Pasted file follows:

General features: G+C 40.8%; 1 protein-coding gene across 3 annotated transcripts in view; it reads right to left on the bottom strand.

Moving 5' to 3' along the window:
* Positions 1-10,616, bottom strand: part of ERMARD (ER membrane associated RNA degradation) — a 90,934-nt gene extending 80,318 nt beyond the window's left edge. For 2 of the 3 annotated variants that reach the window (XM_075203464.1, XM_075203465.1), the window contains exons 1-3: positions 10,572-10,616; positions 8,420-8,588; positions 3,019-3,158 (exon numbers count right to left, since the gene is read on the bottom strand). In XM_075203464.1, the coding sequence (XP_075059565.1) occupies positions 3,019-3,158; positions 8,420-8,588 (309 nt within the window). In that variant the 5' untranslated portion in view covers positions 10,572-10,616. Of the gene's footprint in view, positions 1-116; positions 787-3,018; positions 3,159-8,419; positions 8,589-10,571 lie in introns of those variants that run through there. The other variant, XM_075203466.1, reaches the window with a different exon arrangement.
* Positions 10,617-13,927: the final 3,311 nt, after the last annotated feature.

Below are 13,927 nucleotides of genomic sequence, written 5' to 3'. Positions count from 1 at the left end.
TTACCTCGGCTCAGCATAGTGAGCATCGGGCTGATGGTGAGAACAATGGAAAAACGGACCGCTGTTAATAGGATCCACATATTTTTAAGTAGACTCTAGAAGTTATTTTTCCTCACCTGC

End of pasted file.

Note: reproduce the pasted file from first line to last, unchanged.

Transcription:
General features: G+C 40.8%; 1 protein-coding gene across 3 annotated transcripts in view; it reads right to left on the bottom strand.

Moving 5' to 3' along the window:
* Positions 1-10,616, bottom strand: part of ERMARD (ER membrane associated RNA degradation) — a 90,934-nt gene extending 80,318 nt beyond the window's left edge. For 2 of the 3 annotated variants that reach the window (XM_075203464.1, XM_075203465.1), the window contains exons 1-3: positions 10,572-10,616; positions 8,420-8,588; positions 3,019-3,158 (exon numbers count right to left, since the gene is read on the bottom strand). In XM_075203464.1, the coding sequence (XP_075059565.1) occupies positions 3,019-3,158; positions 8,420-8,588 (309 nt within the window). In that variant the 5' untranslated portion in view covers positions 10,572-10,616. Of the gene's footprint in view, positions 1-116; positions 787-3,018; positions 3,159-8,419; positions 8,589-10,571 lie in introns of those variants that run through there. The other variant, XM_075203466.1, reaches the window with a different exon arrangement.
* Positions 10,617-13,927: the final 3,311 nt, after the last annotated feature.

Below are 13,927 nucleotides of genomic sequence, written 5' to 3'. Positions count from 1 at the left end.
TTACCTCGGCTCAGCATAGTGAGCATCGGGCTGATGGTGAGAACAATGGAAAAACGGACCGCTGTTAATAGGATCCACATATTTTTAAGTAGACTCTAGAAGTTATTTTTCCTCACCTGC